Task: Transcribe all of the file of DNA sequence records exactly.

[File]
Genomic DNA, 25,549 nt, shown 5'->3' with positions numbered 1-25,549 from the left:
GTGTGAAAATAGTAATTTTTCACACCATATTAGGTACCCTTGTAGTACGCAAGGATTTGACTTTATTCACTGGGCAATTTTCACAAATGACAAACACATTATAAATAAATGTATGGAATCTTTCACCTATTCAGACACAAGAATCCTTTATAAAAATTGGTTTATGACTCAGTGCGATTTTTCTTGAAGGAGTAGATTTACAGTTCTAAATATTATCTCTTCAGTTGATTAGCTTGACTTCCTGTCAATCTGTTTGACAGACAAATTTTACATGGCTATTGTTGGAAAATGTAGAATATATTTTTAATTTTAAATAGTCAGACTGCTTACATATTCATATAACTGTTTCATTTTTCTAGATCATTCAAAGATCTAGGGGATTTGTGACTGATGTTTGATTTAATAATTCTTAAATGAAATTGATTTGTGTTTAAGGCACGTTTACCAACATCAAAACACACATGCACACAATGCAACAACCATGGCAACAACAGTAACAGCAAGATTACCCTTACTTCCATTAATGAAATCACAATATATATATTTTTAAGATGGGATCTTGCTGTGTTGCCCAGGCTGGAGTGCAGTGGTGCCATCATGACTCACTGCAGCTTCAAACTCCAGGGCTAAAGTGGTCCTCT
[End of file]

Genomic DNA, 25,549 nt, shown 5'->3' with positions numbered 1-25,549 from the left:
GTGTGAAAATAGTAATTTTTCACACCATATTAGGTACCCTTGTAGTACGCAAGGATTTGACTTTATTCACTGGGCAATTTTCACAAATGACAAACACATTATAAATAAATGTATGGAATCTTTCACCTATTCAGACACAAGAATCCTTTATAAAAATTGGTTTATGACTCAGTGCGATTTTTCTTGAAGGAGTAGATTTACAGTTCTAAATATTATCTCTTCAGTTGATTAGCTTGACTTCCTGTCAATCTGTTTGACAGACAAATTTTACATGGCTATTGTTGGAAAATGTAGAATATATTTTTAATTTTAAATAGTCAGACTGCTTACATATTCATATAACTGTTTCATTTTTCTAGATCATTCAAAGATCTAGGGGATTTGTGACTGATGTTTGATTTAATAATTCTTAAATGAAATTGATTTGTGTTTAAGGCACGTTTACCAACATCAAAACACACATGCACACAATGCAACAACCATGGCAACAACAGTAACAGCAAGATTACCCTTACTTCCATTAATGAAATCACAATATATATATTTTTAAGATGGGATCTTGCTGTGTTGCCCAGGCTGGAGTGCAGTGGTGCCATCATGACTCACTGCAGCTTCAAACTCCAGGGCTAAAGTGGTCCTCT